celebrates the ‘Triumph of Peace and Liberty over Tyranny’. At the centre of the composition are the figures of King William and Queen Mary surrounded by various mythological and allegorical figures. The king is shown with his foot on a figure representing ‘arbitrary power and tyranny’ – which appears to be a thinly veiled depiction of Louis XIV.

The Upper Hall ceiling honours Queen Anne and her consort Prince George of Denmark, next to personifications of the continents Europe, Asia, America and Africa and the coats of arms of England, Scotland, France and Ireland.

The west wall celebrates the arrival of the Hanoverians (‘a new race of men from Heaven’ as its motto declares) with George I at the centre of a large family group portrait. Other figures and objects reinforce messages of peace, stability and prosperity underpinned by naval might.

Thornhill used a variety of techniques such as chiaroscuro (contrast of light and dark), fictional light sources and foreshortening to enliven his paintings. His use of illusionistic architecture and steep perspective was inspired by Roman high baroque painting.The Painted Hall was extraordinarily impressive for me as I found it to be a powerful amalgamation of painting and architecture. In my opinion the extravagant yet thoughtful scheme of events portrayed by Thornhill paints a powerful and fascinating picture of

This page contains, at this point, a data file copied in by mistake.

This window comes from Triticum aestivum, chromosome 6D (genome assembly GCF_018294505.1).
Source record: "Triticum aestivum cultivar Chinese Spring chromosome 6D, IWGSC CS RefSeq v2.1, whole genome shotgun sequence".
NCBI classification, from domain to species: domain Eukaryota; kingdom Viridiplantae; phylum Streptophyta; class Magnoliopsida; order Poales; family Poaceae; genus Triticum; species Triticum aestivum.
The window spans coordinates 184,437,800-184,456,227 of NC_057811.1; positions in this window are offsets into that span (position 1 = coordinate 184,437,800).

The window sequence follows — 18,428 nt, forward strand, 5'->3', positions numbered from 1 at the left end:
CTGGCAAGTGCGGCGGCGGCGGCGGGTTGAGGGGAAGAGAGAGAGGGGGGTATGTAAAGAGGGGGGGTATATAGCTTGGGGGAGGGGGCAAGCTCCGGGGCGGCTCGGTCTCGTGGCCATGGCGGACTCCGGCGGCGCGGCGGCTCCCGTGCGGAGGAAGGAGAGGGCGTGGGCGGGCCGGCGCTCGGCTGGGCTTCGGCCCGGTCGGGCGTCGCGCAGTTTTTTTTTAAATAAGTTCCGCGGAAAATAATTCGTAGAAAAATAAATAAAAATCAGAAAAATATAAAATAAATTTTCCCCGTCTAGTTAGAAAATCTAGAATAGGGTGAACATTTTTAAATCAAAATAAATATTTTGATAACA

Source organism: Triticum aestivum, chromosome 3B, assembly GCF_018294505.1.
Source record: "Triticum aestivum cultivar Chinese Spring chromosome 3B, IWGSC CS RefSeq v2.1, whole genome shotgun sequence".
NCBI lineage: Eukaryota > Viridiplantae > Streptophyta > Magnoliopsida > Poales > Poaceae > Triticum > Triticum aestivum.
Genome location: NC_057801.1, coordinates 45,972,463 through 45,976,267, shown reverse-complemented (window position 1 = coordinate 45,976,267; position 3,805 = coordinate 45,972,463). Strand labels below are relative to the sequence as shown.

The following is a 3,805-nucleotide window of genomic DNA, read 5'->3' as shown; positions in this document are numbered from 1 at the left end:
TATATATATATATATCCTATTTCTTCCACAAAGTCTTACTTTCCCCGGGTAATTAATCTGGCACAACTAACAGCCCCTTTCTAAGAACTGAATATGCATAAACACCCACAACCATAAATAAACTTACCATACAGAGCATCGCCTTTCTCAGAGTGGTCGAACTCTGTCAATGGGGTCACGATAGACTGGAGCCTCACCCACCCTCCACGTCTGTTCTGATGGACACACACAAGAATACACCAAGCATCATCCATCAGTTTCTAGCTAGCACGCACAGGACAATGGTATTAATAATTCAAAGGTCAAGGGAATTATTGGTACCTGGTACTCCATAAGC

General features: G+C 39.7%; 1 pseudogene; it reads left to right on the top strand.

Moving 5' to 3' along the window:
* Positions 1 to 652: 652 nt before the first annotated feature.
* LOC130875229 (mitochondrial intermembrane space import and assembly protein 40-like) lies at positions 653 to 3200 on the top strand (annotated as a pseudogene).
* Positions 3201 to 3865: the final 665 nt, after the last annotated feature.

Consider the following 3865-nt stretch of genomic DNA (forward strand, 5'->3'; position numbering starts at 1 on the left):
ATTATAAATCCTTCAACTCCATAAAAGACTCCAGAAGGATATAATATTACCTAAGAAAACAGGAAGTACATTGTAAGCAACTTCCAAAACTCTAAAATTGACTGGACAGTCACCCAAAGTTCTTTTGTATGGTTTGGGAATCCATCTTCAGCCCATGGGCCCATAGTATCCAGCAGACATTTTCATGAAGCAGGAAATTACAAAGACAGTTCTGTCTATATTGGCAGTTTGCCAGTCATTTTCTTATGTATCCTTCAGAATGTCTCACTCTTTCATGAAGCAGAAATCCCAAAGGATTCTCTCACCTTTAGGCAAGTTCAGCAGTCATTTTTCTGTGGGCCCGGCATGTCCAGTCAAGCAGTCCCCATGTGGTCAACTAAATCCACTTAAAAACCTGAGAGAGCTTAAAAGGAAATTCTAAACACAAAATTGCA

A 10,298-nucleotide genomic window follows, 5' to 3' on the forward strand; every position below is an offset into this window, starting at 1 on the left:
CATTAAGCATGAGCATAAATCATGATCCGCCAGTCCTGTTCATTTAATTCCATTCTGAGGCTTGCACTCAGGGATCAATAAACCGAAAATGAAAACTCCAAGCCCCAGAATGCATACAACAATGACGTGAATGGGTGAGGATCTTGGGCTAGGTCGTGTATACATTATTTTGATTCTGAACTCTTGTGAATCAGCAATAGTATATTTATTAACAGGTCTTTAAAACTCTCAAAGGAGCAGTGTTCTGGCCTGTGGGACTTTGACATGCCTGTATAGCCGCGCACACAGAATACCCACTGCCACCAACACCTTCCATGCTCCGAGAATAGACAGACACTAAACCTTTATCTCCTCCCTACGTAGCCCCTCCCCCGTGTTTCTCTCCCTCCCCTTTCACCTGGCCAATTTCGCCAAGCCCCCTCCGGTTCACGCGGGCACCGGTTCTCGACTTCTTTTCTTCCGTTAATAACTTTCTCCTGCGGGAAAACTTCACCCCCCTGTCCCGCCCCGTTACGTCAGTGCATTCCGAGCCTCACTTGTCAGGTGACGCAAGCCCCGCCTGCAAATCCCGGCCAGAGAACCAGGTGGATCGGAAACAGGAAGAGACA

Britain’s position in the world according at the beginning of the 18th century. Moreover, The Painted Hall overawed and delighted me for its sheer grandeur and magnificence.

Blackheath Art Society Exhibition

The Blackheath Art Society in South East London was launched in 1947 by distinguished artists and educators with links to Goldsmiths College, Camberwell School of Art and the Royal Academy. Many current members who work as artists or designers and in art education studied at these colleges and at other prestigious art institutions in the UK and abroad. The Blackheath Art Society holds exhibitions locally each year and also meets for sketching and photography trips, visits to art galleries, museums and places of interest.